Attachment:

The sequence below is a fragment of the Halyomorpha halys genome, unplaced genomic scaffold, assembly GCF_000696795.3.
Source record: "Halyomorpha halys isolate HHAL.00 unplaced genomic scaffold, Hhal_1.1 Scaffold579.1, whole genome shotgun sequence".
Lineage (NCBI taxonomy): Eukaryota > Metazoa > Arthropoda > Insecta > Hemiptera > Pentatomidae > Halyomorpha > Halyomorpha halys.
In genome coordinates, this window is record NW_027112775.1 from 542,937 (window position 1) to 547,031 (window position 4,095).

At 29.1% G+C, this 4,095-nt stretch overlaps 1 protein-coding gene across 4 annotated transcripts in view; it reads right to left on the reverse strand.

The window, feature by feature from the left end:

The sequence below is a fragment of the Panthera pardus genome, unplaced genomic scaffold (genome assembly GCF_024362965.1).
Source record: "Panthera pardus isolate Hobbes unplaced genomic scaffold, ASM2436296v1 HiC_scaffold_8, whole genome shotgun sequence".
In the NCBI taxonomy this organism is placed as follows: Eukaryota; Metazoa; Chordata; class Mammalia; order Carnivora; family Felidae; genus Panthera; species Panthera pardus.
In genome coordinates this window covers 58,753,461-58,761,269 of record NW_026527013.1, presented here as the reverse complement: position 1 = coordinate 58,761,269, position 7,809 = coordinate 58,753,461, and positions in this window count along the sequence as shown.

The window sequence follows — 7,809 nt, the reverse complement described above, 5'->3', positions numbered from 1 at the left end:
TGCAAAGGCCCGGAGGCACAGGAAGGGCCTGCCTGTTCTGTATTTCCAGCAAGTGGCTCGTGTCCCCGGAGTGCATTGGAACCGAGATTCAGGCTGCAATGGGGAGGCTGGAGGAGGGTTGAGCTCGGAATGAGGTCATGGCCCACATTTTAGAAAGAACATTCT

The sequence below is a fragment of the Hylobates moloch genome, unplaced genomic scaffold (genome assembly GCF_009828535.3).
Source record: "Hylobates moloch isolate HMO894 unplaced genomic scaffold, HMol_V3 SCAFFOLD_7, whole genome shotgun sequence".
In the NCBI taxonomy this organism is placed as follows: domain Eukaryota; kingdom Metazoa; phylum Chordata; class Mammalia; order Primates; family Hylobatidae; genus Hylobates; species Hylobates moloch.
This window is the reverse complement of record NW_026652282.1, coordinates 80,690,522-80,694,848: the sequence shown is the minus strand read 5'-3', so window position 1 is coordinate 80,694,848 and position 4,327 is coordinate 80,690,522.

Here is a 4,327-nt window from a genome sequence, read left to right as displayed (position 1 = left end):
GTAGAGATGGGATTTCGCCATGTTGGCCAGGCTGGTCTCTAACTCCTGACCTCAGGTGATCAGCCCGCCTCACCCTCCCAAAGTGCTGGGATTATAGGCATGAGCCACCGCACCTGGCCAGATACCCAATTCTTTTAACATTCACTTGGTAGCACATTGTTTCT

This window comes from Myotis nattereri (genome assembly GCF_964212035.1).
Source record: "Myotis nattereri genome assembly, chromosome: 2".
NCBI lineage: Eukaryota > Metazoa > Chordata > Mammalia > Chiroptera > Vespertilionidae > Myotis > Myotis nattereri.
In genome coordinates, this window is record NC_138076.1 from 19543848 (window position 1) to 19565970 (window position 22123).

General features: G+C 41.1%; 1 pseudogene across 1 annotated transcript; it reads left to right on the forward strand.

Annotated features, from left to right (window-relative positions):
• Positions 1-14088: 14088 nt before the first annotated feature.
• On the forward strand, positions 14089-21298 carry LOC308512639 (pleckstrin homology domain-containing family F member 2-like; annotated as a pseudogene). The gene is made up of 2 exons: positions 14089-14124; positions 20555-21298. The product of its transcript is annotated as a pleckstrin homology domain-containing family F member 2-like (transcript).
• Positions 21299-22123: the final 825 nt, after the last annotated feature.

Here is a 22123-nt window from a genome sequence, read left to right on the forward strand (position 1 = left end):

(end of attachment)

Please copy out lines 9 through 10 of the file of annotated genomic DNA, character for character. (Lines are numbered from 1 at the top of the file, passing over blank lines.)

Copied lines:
In the NCBI taxonomy this organism is placed as follows: Eukaryota; Metazoa; Chordata; class Mammalia; order Carnivora; family Felidae; genus Panthera; species Panthera pardus.
In genome coordinates this window covers 58,753,461-58,761,269 of record NW_026527013.1, presented here as the reverse complement: position 1 = coordinate 58,761,269, position 7,809 = coordinate 58,753,461, and positions in this window count along the sequence as shown.